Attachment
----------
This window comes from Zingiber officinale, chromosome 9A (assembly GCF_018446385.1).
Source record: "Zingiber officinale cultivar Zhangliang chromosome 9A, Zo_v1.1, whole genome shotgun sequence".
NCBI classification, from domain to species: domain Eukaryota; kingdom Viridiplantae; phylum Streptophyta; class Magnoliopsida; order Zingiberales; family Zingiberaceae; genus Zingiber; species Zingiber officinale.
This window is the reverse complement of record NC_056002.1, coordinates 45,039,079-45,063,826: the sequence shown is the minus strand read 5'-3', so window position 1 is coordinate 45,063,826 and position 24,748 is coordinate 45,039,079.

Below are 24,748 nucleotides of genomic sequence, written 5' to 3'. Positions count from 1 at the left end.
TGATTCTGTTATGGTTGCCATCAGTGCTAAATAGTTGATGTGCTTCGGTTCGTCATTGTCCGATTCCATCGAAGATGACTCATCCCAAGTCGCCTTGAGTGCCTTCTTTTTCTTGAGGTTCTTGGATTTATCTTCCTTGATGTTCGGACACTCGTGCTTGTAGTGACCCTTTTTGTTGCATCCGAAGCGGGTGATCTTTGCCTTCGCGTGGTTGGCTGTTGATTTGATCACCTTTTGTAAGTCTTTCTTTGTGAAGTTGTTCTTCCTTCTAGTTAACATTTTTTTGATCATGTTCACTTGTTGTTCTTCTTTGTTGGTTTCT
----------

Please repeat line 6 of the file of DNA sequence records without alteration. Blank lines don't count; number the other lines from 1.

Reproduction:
TGATTCTGTTATGGTTGCCATCAGTGCTAAATAGTTGATGTGCTTCGGTTCGTCATTGTCCGATTCCATCGAAGATGACTCATCCCAAGTCGCCTTGAGTGCCTTCTTTTTCTTGAGGTTCTTGGATTTATCTTCCTTGATGTTCGGACACTCGTGCTTGTAGTGACCCTTTTTGTTGCATCCGAAGCGGGTGATCTTTGCCTTCGCGTGGTTGGCTGTTGATTTGATCACCTTTTGTAAGTCTTTCTTTGTGAAGTTGTTCTTCCTTCTAGTTAACATTTTTTTGATCATGTTCACTTGTTGTTCTTCTTTGTTGGTTTCT